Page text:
One of the
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Three members of the Canadian rock band Arkells demonstrated why their full lineup is one of the hottest tickets on this year’s concert scene during an acoustic set at Cramer Krasselt last Thursday afternoon.
Packing arena-sized energy into a 24th-floor office space, Arkells’ lead singer Max Kerman, guitarist Mike DeAngelis, and keyboardist Anthony Carone filled the room with organic musical charm.
“Let’s make this fun,” Kerman told the crowd when he walked into the circle of chairs assembled for the occasion. “Can everybody just move their seats so we’re just totally surrounded?”
It was the latest installment of C-K’s Right Brain program, a series of in-office showcases that offer employees “a chance to connect with new and unique artists … ranging from comedians and poets, to painters and musicians.”
Complete with Big Star catering and a post-performance Q&A, the event dialed the creative vibe up to 11, and the Arkells fit right in.
“You can tell there’s music fans here,” Kerman remarked afterwards. “We’ve had some good luck over the years with our songs being placed in commercials and sports montages, and this is another way for the songs to be heard.”
The band opened with a pair of tracks from their 2018 album, Rally Cry, and finished with one of the trickiest songs that an unplugged male rock group could ever attempt to cover.
Throughout the set, Kerman kept the mood warm by expressing a lot of Windy City love, talking about the band’s early days, and describing the process behind the music.
Right Brain Sessions
Founded by Creative Manager Craig Likhite, the Right Brain sessions have hosted more than 65 acts to date, including KT Tunstall, Rachel Platten, Dessa, A Great Big World, Nahko Bear, Black Violin, Rixton, The Madden Brothers, Grizfolk, Waters, Jamestown Revial, Moon Taxi, and Kevin Koval.
After a Right Brain session with Everest, C-K created a Corona spot featuring a beachside performance of the band performing their hit single, “Let Go.”
But last week’s show was all about the Arkells, and the band made that known from the get-go.
When Kerman bellowed the three-note “oh” during the chorus of their opening number, “Hand Me Downs,” everyone snapped to attention. With a brief, raw wail in the middle of a heartfelt ballad, Arkells took control of the building.
HAND ME DOWNS
ARKELLS LIVE FROM THE RALLY CRY TOUR
While introducing their next song, “Relentless,” the band shared a behind-the-scenes look at the track’s evolution.
“My dad showed me this South African artist named Chicco, and the song (“Sixolele Baba”) is amazing,” Kerman explained. “We ended up cutting that song up and making our own tune.”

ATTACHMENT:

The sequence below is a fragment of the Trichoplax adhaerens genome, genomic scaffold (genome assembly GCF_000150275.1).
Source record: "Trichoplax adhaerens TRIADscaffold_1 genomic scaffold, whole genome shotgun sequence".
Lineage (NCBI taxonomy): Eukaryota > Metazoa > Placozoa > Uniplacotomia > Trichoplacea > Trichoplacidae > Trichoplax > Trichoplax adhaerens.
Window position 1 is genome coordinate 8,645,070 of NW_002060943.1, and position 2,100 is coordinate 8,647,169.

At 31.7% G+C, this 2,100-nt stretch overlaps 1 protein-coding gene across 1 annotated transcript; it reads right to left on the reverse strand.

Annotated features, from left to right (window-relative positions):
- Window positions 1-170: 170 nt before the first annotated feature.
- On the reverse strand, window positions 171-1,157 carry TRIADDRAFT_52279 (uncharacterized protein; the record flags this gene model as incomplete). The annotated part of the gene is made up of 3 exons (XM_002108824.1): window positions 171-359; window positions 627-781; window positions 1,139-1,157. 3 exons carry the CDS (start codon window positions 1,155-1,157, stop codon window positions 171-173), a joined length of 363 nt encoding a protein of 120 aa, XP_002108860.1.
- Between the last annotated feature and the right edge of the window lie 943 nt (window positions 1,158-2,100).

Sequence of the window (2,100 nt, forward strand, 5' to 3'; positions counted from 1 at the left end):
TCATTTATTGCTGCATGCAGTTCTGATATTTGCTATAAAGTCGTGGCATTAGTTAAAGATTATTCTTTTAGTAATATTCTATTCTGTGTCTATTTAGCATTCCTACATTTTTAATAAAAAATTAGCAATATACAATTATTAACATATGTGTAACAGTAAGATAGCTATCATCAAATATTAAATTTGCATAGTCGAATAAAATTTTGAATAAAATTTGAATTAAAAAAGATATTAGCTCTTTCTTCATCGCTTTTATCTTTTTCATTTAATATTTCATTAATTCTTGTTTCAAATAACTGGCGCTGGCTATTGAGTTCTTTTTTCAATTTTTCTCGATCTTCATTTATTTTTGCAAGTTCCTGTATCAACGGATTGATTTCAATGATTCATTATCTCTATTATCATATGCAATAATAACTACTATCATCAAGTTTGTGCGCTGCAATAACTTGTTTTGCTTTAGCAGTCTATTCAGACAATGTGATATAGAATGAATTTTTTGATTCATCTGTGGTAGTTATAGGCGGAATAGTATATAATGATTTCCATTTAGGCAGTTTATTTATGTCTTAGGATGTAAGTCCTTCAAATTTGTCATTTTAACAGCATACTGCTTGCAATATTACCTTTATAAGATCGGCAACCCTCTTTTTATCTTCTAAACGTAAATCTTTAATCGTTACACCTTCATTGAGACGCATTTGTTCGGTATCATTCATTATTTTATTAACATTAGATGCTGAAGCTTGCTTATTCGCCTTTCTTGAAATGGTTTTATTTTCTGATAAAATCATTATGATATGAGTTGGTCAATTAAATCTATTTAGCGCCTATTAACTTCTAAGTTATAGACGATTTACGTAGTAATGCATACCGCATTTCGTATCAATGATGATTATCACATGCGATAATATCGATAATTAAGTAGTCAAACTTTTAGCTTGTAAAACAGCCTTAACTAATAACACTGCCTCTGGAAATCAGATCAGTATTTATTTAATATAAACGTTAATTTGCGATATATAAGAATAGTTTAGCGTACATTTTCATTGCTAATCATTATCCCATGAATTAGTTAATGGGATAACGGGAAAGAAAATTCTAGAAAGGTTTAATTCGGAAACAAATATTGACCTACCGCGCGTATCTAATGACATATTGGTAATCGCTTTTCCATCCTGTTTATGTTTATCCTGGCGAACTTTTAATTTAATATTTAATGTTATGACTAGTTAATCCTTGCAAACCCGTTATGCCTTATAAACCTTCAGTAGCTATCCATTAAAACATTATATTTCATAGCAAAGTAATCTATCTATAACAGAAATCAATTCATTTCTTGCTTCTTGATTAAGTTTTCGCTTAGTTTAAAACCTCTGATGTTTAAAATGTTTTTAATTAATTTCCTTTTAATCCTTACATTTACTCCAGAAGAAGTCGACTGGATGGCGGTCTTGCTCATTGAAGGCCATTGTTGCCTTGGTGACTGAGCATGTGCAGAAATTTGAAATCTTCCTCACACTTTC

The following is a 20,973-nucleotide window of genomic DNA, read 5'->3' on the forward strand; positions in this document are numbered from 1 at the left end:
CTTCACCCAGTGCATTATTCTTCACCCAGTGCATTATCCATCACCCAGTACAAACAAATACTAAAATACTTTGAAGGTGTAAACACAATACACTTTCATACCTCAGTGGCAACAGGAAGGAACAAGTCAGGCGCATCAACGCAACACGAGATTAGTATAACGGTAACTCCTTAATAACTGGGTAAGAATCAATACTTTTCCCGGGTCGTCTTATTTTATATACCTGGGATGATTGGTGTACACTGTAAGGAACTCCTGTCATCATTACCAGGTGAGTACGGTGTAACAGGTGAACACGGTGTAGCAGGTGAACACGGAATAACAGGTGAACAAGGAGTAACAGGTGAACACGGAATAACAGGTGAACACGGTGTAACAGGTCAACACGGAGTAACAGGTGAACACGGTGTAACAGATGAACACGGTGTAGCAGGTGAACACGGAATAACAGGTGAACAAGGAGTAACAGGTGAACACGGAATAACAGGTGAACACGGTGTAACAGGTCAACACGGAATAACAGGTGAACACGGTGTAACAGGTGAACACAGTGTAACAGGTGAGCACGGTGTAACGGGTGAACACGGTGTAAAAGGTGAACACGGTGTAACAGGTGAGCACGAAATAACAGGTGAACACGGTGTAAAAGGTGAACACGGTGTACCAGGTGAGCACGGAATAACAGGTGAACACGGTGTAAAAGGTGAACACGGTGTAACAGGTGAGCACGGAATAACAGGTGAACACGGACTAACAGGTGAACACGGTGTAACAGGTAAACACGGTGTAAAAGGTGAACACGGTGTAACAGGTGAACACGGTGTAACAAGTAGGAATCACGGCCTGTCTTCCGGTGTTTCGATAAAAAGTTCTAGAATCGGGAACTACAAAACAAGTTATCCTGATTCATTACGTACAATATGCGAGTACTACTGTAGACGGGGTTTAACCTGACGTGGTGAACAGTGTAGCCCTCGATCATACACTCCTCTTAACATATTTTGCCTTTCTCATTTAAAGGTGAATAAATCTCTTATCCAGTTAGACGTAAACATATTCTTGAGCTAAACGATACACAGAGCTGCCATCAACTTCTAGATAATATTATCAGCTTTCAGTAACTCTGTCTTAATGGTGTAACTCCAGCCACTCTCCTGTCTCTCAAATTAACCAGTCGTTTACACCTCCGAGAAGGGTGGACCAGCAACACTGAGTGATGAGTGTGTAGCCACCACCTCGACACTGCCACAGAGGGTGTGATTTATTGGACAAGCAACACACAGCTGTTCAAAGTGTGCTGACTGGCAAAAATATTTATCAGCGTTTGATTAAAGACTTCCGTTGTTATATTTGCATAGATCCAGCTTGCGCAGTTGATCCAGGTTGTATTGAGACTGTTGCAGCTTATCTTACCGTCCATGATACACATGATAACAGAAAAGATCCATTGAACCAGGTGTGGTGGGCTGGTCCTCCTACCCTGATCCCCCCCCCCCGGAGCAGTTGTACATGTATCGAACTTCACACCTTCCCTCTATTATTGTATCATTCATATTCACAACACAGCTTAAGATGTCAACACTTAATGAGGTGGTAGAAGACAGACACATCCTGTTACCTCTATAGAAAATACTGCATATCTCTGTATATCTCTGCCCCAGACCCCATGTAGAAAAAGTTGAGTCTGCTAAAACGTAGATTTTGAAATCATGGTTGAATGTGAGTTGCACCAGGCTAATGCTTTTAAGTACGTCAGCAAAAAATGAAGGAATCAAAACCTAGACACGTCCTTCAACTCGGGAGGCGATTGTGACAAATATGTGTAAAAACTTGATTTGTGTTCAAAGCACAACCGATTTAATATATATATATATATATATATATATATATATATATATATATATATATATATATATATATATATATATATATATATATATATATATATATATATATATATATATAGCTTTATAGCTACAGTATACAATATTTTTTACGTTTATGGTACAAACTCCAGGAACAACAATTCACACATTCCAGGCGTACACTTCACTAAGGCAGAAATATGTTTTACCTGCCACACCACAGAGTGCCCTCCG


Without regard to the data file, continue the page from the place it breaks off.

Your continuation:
RELENTLESS | ARKELLS
Rock and Roll Wisdom
The Q&A session touched upon a handful of interests that the band shared with the crowd.
“As everybody in the creative industry knows, nothing kind of gets your ass in gear like a deadline,” Kerman responded to a question about knowing when a song, or project, is finished. “For us, one thing that we’ve realized is that, like, often times it’s like the first instinctive thing we do ends up sort of being the thing that is the right answer.”
For the next ten-or-so minutes, the band showed how they earned a reputation for breaking down the barriers between performer and audience.
Topics included the Motown and hip-hop influences in their music, a recent hometown arena show in Hamilton, Ontario, and the challenges they encountered on the road to success.
Arkells have been generating bona fide indie respect since their 2008 debut album, Jackson Square, but the band rose to widespread success on anthems played in professional hockey arenas (“Whistleblower”) and, more recently, adapted as a rallying cry for the Autism community (“Relentless”).
Their current Rally Cry tour goes coast-to-coast in North America before heading to the U.K. and then returning to Chicago for Lollapalooza in August.
The years of extensive gigging have helped them perfect a knack for fitting a grand sonic signature into a variety of environments.
“There’s a few songs that are easier in this acoustic setting that we can lean on, that we’ve played before,” Kerman told Reel Chicago. “You don’t know exactly what you’re walking into so you want to play something that you really know your way around.”
Before launching into the final song of the session, Kerman joked about the “hundred-dollar, battery-powered device” that Carone purchased for day’s round of engagements, which included an Audiotree session right before the show and a gig at Bottom Lounge later in the night.
“The sound bank is pretty diverse,” he told the crowd. “It’s got dogs,” added Carone.
After checking out the keyboard’s pre-programmed Latin beats and humoring everybody with an impromptu Samba-flavored chorus from “Relentless,” they closed out the set with an inspired, full-length rendition of Abba’s “Dancing Queen.”
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